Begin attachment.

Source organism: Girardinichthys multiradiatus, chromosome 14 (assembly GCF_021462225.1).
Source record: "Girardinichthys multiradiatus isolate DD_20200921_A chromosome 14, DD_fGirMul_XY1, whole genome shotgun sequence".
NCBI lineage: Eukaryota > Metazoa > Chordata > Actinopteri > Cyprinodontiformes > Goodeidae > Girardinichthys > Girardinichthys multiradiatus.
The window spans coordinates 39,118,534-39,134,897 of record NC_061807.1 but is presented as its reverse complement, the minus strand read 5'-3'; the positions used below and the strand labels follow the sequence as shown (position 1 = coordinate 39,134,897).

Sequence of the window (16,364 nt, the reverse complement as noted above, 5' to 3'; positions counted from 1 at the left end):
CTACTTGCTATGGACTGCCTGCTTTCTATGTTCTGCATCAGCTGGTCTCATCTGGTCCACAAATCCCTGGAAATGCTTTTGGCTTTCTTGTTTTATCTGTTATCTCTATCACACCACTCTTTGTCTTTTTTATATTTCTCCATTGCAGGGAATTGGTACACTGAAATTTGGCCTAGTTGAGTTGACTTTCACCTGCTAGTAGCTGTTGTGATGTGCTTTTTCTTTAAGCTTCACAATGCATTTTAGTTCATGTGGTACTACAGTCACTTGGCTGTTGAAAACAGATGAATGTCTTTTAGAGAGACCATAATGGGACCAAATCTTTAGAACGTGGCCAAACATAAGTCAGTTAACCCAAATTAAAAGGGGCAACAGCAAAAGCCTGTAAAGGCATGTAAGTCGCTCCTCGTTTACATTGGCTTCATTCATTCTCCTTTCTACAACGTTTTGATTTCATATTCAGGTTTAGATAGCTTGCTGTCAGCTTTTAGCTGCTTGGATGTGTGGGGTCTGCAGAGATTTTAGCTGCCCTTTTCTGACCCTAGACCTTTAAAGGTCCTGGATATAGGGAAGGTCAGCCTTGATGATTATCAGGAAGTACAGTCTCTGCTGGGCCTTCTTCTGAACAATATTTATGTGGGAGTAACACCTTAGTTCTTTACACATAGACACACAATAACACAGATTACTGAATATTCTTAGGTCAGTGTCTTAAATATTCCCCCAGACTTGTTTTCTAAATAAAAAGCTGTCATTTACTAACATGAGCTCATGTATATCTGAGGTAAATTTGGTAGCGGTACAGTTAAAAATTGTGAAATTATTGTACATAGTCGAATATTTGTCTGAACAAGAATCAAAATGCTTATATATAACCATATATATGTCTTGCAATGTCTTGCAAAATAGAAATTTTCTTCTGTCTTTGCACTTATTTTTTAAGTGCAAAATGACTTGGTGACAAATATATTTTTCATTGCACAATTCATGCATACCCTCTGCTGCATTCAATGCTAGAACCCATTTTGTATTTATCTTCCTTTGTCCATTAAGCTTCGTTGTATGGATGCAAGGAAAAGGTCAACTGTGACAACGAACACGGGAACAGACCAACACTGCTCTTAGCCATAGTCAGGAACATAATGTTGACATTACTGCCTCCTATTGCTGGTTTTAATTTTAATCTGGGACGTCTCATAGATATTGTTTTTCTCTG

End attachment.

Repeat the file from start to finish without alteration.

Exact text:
Source organism: Girardinichthys multiradiatus, chromosome 14 (assembly GCF_021462225.1).
Source record: "Girardinichthys multiradiatus isolate DD_20200921_A chromosome 14, DD_fGirMul_XY1, whole genome shotgun sequence".
NCBI lineage: Eukaryota > Metazoa > Chordata > Actinopteri > Cyprinodontiformes > Goodeidae > Girardinichthys > Girardinichthys multiradiatus.
The window spans coordinates 39,118,534-39,134,897 of record NC_061807.1 but is presented as its reverse complement, the minus strand read 5'-3'; the positions used below and the strand labels follow the sequence as shown (position 1 = coordinate 39,134,897).

Sequence of the window (16,364 nt, the reverse complement as noted above, 5' to 3'; positions counted from 1 at the left end):
CTACTTGCTATGGACTGCCTGCTTTCTATGTTCTGCATCAGCTGGTCTCATCTGGTCCACAAATCCCTGGAAATGCTTTTGGCTTTCTTGTTTTATCTGTTATCTCTATCACACCACTCTTTGTCTTTTTTATATTTCTCCATTGCAGGGAATTGGTACACTGAAATTTGGCCTAGTTGAGTTGACTTTCACCTGCTAGTAGCTGTTGTGATGTGCTTTTTCTTTAAGCTTCACAATGCATTTTAGTTCATGTGGTACTACAGTCACTTGGCTGTTGAAAACAGATGAATGTCTTTTAGAGAGACCATAATGGGACCAAATCTTTAGAACGTGGCCAAACATAAGTCAGTTAACCCAAATTAAAAGGGGCAACAGCAAAAGCCTGTAAAGGCATGTAAGTCGCTCCTCGTTTACATTGGCTTCATTCATTCTCCTTTCTACAACGTTTTGATTTCATATTCAGGTTTAGATAGCTTGCTGTCAGCTTTTAGCTGCTTGGATGTGTGGGGTCTGCAGAGATTTTAGCTGCCCTTTTCTGACCCTAGACCTTTAAAGGTCCTGGATATAGGGAAGGTCAGCCTTGATGATTATCAGGAAGTACAGTCTCTGCTGGGCCTTCTTCTGAACAATATTTATGTGGGAGTAACACCTTAGTTCTTTACACATAGACACACAATAACACAGATTACTGAATATTCTTAGGTCAGTGTCTTAAATATTCCCCCAGACTTGTTTTCTAAATAAAAAGCTGTCATTTACTAACATGAGCTCATGTATATCTGAGGTAAATTTGGTAGCGGTACAGTTAAAAATTGTGAAATTATTGTACATAGTCGAATATTTGTCTGAACAAGAATCAAAATGCTTATATATAACCATATATATGTCTTGCAATGTCTTGCAAAATAGAAATTTTCTTCTGTCTTTGCACTTATTTTTTAAGTGCAAAATGACTTGGTGACAAATATATTTTTCATTGCACAATTCATGCATACCCTCTGCTGCATTCAATGCTAGAACCCATTTTGTATTTATCTTCCTTTGTCCATTAAGCTTCGTTGTATGGATGCAAGGAAAAGGTCAACTGTGACAACGAACACGGGAACAGACCAACACTGCTCTTAGCCATAGTCAGGAACATAATGTTGACATTACTGCCTCCTATTGCTGGTTTTAATTTTAATCTGGGACGTCTCATAGATATTGTTTTTCTCTG